Because the open records law covers “organizations or agencies supported in whole or in part by public funds, or expending public funds,” the records of such organizations are subject to the act. “Public funds” are defined as cash and other assets with more than minimal value received from the state or from any political subdivision of the state. N.D.C.C. § 44-04-17.1(14). An organization or agency “supported in whole or in part by public funds” means an organization or agency that has received public funds exceeding the fair market value of any goods or services given in exchange for the funds. N.D.C.C. § 44-04-17.1(10). The funds may be grants, membership dues, fees, or any other type of payment. Id. According to the North Dakota attorney general, a nongovernmental organization expends public funds when it manages a pool of public funds on behalf of one or more public entities, or when it receives and uses a direct appropriation from a governmental entity. See N.D. Op. Att’y Gen. 99-O-02 (1999); N.D. Op. Att’y Gen. 96-18 (1996).
The North Dakota attorney general has also opined that nonprofit corporations receiving public funds are public entities subject to the state’s open records and open meetings laws, and that a development company funded by a public sales tax is subject to the open records laws. N.D. Op. Att’y Gen. 2006-O-04 (2006); N.D. Op. Att’y Gen. 2005-O-06 (2005). In Forum Publishing Company v. City of Fargo, the North Dakota Supreme Court held that a private personnel firm hired to select a new police chief for the city of Fargo was subject to the open records law. 391 N.W.2d 169, 172 (N.D. 1986). The court held it “did not believe the open-record law can be circumvented by the delegation of a public duty to a third party, and these documents are not any less a public record simply because they were in the possession of [the private personnel firm].” Id.
If a body is not a public or governmental body, but its members include governmental officials, the open records law applies only if the body is supported in whole or in part by public funds or if the body expends public funds. For example, in Adams County Record v. Greater North Dakota Association, ten state government agencies purchased thirty memberships from the Greater North Dakota Association, a nonprofit corporation engaged in lobbying efforts. 529 N.W.2d 830, 832 (N.D. 1995). The North Dakota Supreme Court held there were disputed issues of fact for the district court to decide as to whether the corporation was supported by public funds. Id. at 838. The Supreme Court found that the Greater North Dakota Association may be subject to open records laws, because the government agencies paid membership dues and because the association received public funds in the form of a grant to aid in publishing a magazine. Id. at 836-38.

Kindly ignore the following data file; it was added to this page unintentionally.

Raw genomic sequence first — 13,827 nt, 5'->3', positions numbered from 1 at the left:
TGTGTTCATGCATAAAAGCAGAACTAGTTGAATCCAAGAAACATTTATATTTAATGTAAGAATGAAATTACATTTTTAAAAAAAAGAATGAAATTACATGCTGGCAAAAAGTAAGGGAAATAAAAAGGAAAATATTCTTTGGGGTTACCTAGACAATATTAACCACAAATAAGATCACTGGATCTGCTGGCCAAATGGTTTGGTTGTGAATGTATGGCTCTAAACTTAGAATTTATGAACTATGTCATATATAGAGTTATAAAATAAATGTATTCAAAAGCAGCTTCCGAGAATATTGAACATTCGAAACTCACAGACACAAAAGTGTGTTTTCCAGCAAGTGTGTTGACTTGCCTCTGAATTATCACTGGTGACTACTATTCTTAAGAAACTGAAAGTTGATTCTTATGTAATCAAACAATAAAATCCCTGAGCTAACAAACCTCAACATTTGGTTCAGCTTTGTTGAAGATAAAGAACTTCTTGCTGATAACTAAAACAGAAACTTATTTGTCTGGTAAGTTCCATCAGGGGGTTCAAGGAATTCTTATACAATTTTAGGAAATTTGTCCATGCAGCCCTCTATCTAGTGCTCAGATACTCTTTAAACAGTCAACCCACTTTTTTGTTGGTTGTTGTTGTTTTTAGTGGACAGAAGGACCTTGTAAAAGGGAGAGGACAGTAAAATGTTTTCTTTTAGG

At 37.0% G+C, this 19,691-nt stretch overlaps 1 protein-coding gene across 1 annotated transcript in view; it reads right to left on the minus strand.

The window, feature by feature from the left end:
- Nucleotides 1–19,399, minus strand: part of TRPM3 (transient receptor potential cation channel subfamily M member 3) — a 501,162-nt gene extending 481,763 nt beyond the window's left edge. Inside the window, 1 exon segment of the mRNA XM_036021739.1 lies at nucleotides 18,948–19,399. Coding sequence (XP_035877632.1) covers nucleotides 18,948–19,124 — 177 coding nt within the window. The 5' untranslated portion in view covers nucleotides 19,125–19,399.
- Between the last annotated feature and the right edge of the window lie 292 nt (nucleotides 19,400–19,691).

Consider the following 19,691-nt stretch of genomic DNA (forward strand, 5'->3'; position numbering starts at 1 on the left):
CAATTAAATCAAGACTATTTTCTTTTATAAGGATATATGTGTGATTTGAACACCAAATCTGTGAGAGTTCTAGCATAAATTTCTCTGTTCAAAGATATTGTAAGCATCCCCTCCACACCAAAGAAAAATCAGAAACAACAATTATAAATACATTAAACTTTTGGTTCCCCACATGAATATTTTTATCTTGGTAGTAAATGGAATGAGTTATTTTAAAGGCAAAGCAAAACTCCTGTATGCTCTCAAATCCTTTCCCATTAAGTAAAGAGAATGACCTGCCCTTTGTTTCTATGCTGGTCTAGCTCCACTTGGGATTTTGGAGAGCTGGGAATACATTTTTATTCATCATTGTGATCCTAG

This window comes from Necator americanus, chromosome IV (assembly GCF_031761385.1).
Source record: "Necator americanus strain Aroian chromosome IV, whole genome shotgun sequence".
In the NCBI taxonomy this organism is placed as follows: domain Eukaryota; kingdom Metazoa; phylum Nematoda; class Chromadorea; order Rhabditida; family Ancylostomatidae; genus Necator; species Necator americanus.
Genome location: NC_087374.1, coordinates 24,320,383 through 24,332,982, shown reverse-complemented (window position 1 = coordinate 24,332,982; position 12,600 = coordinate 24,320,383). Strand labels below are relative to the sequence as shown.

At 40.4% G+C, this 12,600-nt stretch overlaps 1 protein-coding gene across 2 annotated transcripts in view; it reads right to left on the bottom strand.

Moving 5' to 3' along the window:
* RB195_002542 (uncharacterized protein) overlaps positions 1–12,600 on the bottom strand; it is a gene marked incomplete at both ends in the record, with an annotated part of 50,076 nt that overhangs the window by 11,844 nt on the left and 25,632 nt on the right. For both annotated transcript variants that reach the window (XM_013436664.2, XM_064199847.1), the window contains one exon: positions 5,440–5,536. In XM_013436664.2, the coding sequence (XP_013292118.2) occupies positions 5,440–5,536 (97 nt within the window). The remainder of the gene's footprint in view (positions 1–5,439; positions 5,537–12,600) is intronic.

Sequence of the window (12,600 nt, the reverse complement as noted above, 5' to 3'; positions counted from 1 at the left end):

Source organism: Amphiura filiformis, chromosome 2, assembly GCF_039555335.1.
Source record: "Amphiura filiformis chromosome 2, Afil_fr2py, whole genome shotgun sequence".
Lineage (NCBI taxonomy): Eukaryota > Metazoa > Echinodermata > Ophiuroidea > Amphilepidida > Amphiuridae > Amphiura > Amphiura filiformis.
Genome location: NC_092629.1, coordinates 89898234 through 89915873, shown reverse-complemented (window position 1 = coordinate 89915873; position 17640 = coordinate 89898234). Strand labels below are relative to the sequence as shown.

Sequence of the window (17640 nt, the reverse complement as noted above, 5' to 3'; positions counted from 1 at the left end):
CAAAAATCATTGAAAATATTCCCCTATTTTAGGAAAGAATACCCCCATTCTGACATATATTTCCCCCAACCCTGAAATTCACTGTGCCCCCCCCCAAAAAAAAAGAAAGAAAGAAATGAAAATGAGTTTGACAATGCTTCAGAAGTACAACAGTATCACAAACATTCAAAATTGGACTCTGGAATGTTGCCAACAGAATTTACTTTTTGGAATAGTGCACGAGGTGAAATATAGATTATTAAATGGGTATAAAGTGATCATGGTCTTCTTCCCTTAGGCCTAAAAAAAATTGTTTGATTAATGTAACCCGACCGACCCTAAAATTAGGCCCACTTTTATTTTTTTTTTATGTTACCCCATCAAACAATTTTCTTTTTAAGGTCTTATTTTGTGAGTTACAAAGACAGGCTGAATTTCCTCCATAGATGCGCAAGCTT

A "public office" is the entity that has "public records." Neither the Public Records Act nor its related statutes explicitly address private entities to whom a public office has delegated the performance of public services or that function as a de facto public office.
Ohio Rev. Code § 149.011(A) defines “public office” as “organized body, office, agency, institution, or entity established by the laws of this state for the exercise of any function of government.” R.C. 149.011(A).
Before 2001, the Ohio Supreme Court regularly found that private entities carrying out public services on the government's behalf had to allow public inspection of records that documented carrying out those services.
In the first of those cases, the court decided that a private nonprofit corporation whose only function was to operate a city-owned hospital under a rent-free lease with the city, and whose records were subject to the city's control, had to allow a newspaper to inspect the minutes of the meetings of the corporation's board of trustees in managing the hospital.. State ex rel. Fostoria Daily Review Co. v. Fostoria Hospital Ass'n, 40 Ohio St. 3d 10, 531 N.E.2d 313 (1988).
In 2001, the Ohio Supreme Court started to retreat from opening the records of privatized governmental services when it declined to apply the Fostoria Daily Review decision to a similar arrangement between a private nonprofit corporation managing a different city-owned hospital run by board of trustees whose members were appointed by local mayors. State ex rel. Stys v. Parma Cmty. Gen. Hosp., 93 Ohio St. 3d 438, 755 N.E.2d 874, 2001-Ohio-1582.
Since the Stys decision, the Ohio Supreme Court has retreated significantly from allowing the public to compel a nongovernmental body to open any of its records even though the body gained its authority from the government to make and keep the records for a public purpose.